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October 13, 2016

The foundation of education

melissa1Melissa van Rensburg, Grade 1 - 3 Literacy, Numeracy and Life Orientation, Eastville Primary School. Part of Literacy Project.

Discovering the teacher inside

When I matriculated I wanted to be a social worker, but I felt that I needed a background in working with children so I volunteered at a local Early Childhood Development Centre that my aunt ran. I enjoyed working with children and did Level Fundamentals for Early Child Development and became a Grade R teacher. My lecturer told me that she could see a teacher in me, so I decided to further my studies. I got a bursary and the rest is history.

I completed my Bachelor of Education degree in 2012. I plan to do my Honours and Masters in Education, and then I hope to open an Educare Centre one day. I love being in the classroom, and I would like to stay in the classroom as I work my way up in the profession to become a Head of Department, for instance. However, I’m not obsessed with moving up the ranks. I mainly want to mentor my peers and build an environment where children enjoy learning.

Building from the bottom up

Foundation Phase teachers play the most important role in a child’s education. To take a child from not being able to read and write to actually doing these things is a huge task. It is important that we take this responsibility seriously because if you mess up in the Foundation Phase, you mess up a child’s future.

My favourite teacher was my Grade R and Grade 1 teacher in Elsies River, Ms Napoleon. She was so kind – I used to stay for aftercare as my mom worked until 5pm. I really enjoyed being with her. I look back at that experience and constantly ask myself what kind of teacher I am and what kind of impression I am making on my learners. Showing them love and care at this stage of their life is just as important as teaching them.

This is my second year with the Literacy Project. Being a part of the project has improved my confidence and has helped me grow as a teacher. I find that teaching language is a lot simpler now, whereas initially I had difficulty teaching in an environment where learners speak different languages.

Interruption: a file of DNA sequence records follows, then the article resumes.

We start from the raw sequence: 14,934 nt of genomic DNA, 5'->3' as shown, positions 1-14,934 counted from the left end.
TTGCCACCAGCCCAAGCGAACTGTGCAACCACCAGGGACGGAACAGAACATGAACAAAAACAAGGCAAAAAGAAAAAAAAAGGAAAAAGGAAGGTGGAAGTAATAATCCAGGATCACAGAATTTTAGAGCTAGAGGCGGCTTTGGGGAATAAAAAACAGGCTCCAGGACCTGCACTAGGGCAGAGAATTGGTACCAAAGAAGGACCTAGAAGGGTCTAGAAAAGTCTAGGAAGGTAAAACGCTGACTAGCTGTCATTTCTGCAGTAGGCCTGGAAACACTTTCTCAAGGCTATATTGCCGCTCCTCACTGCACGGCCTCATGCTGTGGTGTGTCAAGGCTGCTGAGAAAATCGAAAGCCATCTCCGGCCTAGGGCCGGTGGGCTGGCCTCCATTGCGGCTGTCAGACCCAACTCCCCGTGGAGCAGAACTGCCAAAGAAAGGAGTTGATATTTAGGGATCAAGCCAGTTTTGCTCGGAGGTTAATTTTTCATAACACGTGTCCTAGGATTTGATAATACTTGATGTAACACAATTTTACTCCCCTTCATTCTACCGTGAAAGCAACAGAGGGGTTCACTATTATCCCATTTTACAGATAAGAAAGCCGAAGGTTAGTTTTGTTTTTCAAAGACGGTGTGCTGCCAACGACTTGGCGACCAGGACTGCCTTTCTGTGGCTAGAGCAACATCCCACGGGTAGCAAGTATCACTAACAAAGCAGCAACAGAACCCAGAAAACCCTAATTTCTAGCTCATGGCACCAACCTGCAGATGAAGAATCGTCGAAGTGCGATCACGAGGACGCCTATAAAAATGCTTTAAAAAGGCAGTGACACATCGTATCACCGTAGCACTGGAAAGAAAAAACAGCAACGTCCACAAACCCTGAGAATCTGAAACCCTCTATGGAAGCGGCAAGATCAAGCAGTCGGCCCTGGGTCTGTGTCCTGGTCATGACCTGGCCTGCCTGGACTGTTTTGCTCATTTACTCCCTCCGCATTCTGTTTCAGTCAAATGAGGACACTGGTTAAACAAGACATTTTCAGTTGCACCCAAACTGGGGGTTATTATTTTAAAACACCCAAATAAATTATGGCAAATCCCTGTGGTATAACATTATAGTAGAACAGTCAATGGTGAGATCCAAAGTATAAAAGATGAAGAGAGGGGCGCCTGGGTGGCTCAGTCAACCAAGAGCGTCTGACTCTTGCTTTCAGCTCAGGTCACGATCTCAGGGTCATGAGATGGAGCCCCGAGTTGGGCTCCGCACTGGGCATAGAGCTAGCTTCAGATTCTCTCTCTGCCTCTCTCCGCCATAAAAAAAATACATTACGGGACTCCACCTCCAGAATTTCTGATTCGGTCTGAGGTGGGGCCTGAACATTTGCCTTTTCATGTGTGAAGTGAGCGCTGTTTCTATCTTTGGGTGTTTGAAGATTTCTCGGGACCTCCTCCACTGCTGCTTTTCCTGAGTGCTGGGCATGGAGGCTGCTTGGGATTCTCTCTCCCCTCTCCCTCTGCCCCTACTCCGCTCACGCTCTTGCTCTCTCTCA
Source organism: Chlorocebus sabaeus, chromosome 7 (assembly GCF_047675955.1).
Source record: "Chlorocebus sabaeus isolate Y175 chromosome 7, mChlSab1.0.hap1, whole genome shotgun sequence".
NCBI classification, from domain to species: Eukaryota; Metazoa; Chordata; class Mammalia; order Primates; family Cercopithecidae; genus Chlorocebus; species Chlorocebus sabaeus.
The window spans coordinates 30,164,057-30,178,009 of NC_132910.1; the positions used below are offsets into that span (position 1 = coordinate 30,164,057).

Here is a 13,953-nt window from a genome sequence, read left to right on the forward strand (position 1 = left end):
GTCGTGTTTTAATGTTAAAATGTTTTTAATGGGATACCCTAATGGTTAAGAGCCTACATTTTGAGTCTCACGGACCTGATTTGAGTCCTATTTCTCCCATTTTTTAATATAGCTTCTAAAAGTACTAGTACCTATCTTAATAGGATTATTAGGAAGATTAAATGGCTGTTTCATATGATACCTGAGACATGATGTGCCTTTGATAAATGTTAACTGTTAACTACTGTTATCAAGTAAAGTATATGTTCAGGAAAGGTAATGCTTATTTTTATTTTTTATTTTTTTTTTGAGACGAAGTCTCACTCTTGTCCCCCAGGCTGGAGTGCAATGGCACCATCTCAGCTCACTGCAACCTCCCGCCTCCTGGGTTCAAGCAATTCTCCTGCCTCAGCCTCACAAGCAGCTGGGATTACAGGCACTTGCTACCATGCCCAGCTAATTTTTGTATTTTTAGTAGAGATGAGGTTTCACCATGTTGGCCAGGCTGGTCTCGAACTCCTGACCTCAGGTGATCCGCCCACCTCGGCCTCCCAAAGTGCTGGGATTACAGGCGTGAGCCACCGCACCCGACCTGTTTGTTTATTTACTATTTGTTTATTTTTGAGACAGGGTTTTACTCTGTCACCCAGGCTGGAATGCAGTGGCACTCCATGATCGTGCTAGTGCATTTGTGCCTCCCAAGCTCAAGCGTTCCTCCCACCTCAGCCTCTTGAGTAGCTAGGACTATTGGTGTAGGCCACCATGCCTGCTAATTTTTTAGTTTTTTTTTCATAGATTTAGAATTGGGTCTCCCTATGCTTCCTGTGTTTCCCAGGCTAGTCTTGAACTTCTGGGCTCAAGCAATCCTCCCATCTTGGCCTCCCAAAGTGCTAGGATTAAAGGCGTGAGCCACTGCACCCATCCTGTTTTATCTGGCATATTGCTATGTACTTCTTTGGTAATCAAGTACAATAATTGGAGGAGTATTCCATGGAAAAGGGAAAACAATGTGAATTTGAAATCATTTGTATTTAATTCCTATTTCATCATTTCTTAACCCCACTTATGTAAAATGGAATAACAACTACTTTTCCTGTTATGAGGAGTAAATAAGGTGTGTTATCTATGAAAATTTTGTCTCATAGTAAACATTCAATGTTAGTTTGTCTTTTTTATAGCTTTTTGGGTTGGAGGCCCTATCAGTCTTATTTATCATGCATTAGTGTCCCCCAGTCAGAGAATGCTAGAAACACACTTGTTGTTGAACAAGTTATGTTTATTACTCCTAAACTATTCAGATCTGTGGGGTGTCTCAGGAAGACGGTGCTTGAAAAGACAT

I love the group sessions where teachers work together to solve problems. This is how we are meant to work. The project has helped everybody open up and now we share freely amongst all teachers.

And this is important because of the challenges we face at the school. I have been teaching here for four years, and over this time we have had many burglaries. It’s not just crime; one day the class was flooded and my resources were damaged. Other times we do not have electricity or our resources are stolen. We just have to live through all these challenges, and anything that supports us in our efforts is welcome.

What compounds the challenge we face, however, is the fact that parents are not involved in the education of their children. As a teacher, I also have to play the role of a parent. The social problems run deep – learners come from single-parent families, they are exposed to violence and some of them are born of mothers who are still children themselves.

“The project has shown how I can do things practically, whereas my studies were heavy on theory.”

Education and then some…

I have had to take on the problems of the children. There is one learner who was always fighting others and disrupting the class. I would go home every day and think about what I could do with the learner to help him overcome his difficulties. I registered him for a workshop to assist with his behavioural problems. The educator becomes the child’s de facto parent at the end of the day. We have to know our learners before we can start teaching them; we have to sort out the social problems they bring to class.

In order to be able to carry out this task as well as the mandate of educating the children, the safety of educators should be paramount and the school building has to be secured. Eastville is one of the suburbs most affected by crime in the Western Cape. Most of our funding goes to repairing damages.

Then, the children’s guardians need to play their part. Everyone needs to understand that a child’s parent truly is the child’ first teacher. A love for reading and other subjects has to be cultivated at home. There must be a connection between home and class.

About the project

The Zenex Foundation Literacy Project is an innovative teacher development intervention to assist teachers in the Foundation Phase with Home Language and First Additional Language literacy teaching, aligned with the Curriculum and Assessment Policy Statements. The project seeks to understand the conditions and factors that are required for teachers to provide Foundation Phase learners with a (sound) foundation in home language and English literacy competency.

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